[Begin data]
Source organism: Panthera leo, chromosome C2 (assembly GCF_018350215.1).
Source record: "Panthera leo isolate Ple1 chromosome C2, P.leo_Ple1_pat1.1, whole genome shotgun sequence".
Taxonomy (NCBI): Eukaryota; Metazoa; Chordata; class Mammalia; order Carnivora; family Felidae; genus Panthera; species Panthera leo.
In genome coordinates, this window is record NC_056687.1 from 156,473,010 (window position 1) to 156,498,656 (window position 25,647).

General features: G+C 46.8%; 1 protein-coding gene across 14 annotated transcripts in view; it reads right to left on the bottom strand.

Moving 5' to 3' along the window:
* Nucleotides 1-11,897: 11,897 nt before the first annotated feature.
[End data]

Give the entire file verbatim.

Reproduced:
Source organism: Panthera leo, chromosome C2 (assembly GCF_018350215.1).
Source record: "Panthera leo isolate Ple1 chromosome C2, P.leo_Ple1_pat1.1, whole genome shotgun sequence".
Taxonomy (NCBI): Eukaryota; Metazoa; Chordata; class Mammalia; order Carnivora; family Felidae; genus Panthera; species Panthera leo.
In genome coordinates, this window is record NC_056687.1 from 156,473,010 (window position 1) to 156,498,656 (window position 25,647).

General features: G+C 46.8%; 1 protein-coding gene across 14 annotated transcripts in view; it reads right to left on the bottom strand.

Moving 5' to 3' along the window:
* Nucleotides 1-11,897: 11,897 nt before the first annotated feature.